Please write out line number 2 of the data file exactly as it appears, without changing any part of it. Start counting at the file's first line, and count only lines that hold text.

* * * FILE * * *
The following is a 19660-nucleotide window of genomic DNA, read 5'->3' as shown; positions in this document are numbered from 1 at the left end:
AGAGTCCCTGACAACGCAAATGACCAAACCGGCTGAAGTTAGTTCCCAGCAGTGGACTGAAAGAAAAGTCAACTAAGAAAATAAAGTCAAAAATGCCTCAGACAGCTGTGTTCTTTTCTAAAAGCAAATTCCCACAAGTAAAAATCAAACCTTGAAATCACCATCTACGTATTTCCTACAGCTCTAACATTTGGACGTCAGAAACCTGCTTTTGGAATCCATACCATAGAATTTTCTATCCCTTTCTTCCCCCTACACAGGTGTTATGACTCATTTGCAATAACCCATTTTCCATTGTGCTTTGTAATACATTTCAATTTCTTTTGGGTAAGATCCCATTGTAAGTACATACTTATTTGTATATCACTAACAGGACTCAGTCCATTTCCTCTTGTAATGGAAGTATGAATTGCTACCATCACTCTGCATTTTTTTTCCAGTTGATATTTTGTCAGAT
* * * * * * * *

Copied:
AGAGTCCCTGACAACGCAAATGACCAAACCGGCTGAAGTTAGTTCCCAGCAGTGGACTGAAAGAAAAGTCAACTAAGAAAATAAAGTCAAAAATGCCTCAGACAGCTGTGTTCTTTTCTAAAAGCAAATTCCCACAAGTAAAAATCAAACCTTGAAATCACCATCTACGTATTTCCTACAGCTCTAACATTTGGACGTCAGAAACCTGCTTTTGGAATCCATACCATAGAATTTTCTATCCCTTTCTTCCCCCTACACAGGTGTTATGACTCATTTGCAATAACCCATTTTCCATTGTGCTTTGTAATACATTTCAATTTCTTTTGGGTAAGATCCCATTGTAAGTACATACTTATTTGTATATCACTAACAGGACTCAGTCCATTTCCTCTTGTAATGGAAGTATGAATTGCTACCATCACTCTGCATTTTTTTTCCAGTTGATATTTTGTCAGAT